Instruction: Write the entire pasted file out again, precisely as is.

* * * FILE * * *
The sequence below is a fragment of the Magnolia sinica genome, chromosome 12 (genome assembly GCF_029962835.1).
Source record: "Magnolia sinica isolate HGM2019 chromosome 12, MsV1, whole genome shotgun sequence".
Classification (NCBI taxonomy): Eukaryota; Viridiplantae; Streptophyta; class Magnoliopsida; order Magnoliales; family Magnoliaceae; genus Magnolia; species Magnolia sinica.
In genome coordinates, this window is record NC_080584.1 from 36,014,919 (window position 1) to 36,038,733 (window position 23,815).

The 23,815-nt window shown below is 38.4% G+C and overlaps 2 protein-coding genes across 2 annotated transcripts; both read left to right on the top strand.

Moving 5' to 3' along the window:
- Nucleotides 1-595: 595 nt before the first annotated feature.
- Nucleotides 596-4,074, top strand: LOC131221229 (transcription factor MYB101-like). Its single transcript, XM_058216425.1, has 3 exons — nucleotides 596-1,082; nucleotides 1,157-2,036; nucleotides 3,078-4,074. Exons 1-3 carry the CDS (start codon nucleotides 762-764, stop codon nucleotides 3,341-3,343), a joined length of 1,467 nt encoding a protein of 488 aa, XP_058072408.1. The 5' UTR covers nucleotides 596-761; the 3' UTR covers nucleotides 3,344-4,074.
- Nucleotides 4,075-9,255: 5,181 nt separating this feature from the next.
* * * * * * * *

The sequence below is a fragment of the Magnolia sinica genome, chromosome 12 (genome assembly GCF_029962835.1).
Source record: "Magnolia sinica isolate HGM2019 chromosome 12, MsV1, whole genome shotgun sequence".
Classification (NCBI taxonomy): Eukaryota; Viridiplantae; Streptophyta; class Magnoliopsida; order Magnoliales; family Magnoliaceae; genus Magnolia; species Magnolia sinica.
In genome coordinates, this window is record NC_080584.1 from 36,014,919 (window position 1) to 36,038,733 (window position 23,815).

The 23,815-nt window shown below is 38.4% G+C and overlaps 2 protein-coding genes across 2 annotated transcripts; both read left to right on the top strand.

Moving 5' to 3' along the window:
- Nucleotides 1-595: 595 nt before the first annotated feature.
- Nucleotides 596-4,074, top strand: LOC131221229 (transcription factor MYB101-like). Its single transcript, XM_058216425.1, has 3 exons — nucleotides 596-1,082; nucleotides 1,157-2,036; nucleotides 3,078-4,074. Exons 1-3 carry the CDS (start codon nucleotides 762-764, stop codon nucleotides 3,341-3,343), a joined length of 1,467 nt encoding a protein of 488 aa, XP_058072408.1. The 5' UTR covers nucleotides 596-761; the 3' UTR covers nucleotides 3,344-4,074.
- Nucleotides 4,075-9,255: 5,181 nt separating this feature from the next.